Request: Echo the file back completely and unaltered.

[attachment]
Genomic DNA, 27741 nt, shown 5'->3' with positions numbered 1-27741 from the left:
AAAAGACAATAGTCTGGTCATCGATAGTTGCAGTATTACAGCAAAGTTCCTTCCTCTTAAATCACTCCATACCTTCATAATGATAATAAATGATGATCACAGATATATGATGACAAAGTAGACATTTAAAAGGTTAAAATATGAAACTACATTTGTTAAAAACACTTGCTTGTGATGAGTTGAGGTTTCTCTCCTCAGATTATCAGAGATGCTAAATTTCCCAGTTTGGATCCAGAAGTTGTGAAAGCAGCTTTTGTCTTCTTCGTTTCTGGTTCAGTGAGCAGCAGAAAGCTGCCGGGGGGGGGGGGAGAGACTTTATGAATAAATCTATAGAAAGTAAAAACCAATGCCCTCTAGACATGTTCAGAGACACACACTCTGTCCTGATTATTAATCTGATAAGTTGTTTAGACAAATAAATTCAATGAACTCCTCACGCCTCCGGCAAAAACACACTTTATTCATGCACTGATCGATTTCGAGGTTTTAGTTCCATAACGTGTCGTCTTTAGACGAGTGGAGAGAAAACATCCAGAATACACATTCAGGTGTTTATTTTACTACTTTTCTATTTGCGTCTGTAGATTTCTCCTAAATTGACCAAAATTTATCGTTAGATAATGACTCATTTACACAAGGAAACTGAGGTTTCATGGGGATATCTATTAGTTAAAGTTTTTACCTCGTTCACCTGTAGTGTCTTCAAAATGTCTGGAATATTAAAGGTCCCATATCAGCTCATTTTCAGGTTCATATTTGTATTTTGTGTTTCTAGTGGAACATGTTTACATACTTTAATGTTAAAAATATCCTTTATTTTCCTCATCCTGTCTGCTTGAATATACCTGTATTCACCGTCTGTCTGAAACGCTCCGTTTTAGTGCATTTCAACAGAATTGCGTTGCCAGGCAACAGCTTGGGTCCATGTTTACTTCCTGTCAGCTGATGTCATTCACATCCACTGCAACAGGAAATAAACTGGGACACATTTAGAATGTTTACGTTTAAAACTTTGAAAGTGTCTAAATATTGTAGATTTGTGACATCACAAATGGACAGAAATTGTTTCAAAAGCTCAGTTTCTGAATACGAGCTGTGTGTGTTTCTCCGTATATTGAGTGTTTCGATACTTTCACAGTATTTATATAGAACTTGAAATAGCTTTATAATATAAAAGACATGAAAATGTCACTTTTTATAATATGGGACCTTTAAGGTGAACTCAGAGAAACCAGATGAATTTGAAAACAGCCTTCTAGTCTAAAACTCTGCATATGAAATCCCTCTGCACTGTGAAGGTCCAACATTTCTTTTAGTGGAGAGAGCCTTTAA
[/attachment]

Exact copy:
Genomic DNA, 27741 nt, shown 5'->3' with positions numbered 1-27741 from the left:
AAAAGACAATAGTCTGGTCATCGATAGTTGCAGTATTACAGCAAAGTTCCTTCCTCTTAAATCACTCCATACCTTCATAATGATAATAAATGATGATCACAGATATATGATGACAAAGTAGACATTTAAAAGGTTAAAATATGAAACTACATTTGTTAAAAACACTTGCTTGTGATGAGTTGAGGTTTCTCTCCTCAGATTATCAGAGATGCTAAATTTCCCAGTTTGGATCCAGAAGTTGTGAAAGCAGCTTTTGTCTTCTTCGTTTCTGGTTCAGTGAGCAGCAGAAAGCTGCCGGGGGGGGGGGGAGAGACTTTATGAATAAATCTATAGAAAGTAAAAACCAATGCCCTCTAGACATGTTCAGAGACACACACTCTGTCCTGATTATTAATCTGATAAGTTGTTTAGACAAATAAATTCAATGAACTCCTCACGCCTCCGGCAAAAACACACTTTATTCATGCACTGATCGATTTCGAGGTTTTAGTTCCATAACGTGTCGTCTTTAGACGAGTGGAGAGAAAACATCCAGAATACACATTCAGGTGTTTATTTTACTACTTTTCTATTTGCGTCTGTAGATTTCTCCTAAATTGACCAAAATTTATCGTTAGATAATGACTCATTTACACAAGGAAACTGAGGTTTCATGGGGATATCTATTAGTTAAAGTTTTTACCTCGTTCACCTGTAGTGTCTTCAAAATGTCTGGAATATTAAAGGTCCCATATCAGCTCATTTTCAGGTTCATATTTGTATTTTGTGTTTCTAGTGGAACATGTTTACATACTTTAATGTTAAAAATATCCTTTATTTTCCTCATCCTGTCTGCTTGAATATACCTGTATTCACCGTCTGTCTGAAACGCTCCGTTTTAGTGCATTTCAACAGAATTGCGTTGCCAGGCAACAGCTTGGGTCCATGTTTACTTCCTGTCAGCTGATGTCATTCACATCCACTGCAACAGGAAATAAACTGGGACACATTTAGAATGTTTACGTTTAAAACTTTGAAAGTGTCTAAATATTGTAGATTTGTGACATCACAAATGGACAGAAATTGTTTCAAAAGCTCAGTTTCTGAATACGAGCTGTGTGTGTTTCTCCGTATATTGAGTGTTTCGATACTTTCACAGTATTTATATAGAACTTGAAATAGCTTTATAATATAAAAGACATGAAAATGTCACTTTTTATAATATGGGACCTTTAAGGTGAACTCAGAGAAACCAGATGAATTTGAAAACAGCCTTCTAGTCTAAAACTCTGCATATGAAATCCCTCTGCACTGTGAAGGTCCAACATTTCTTTTAGTGGAGAGAGCCTTTAA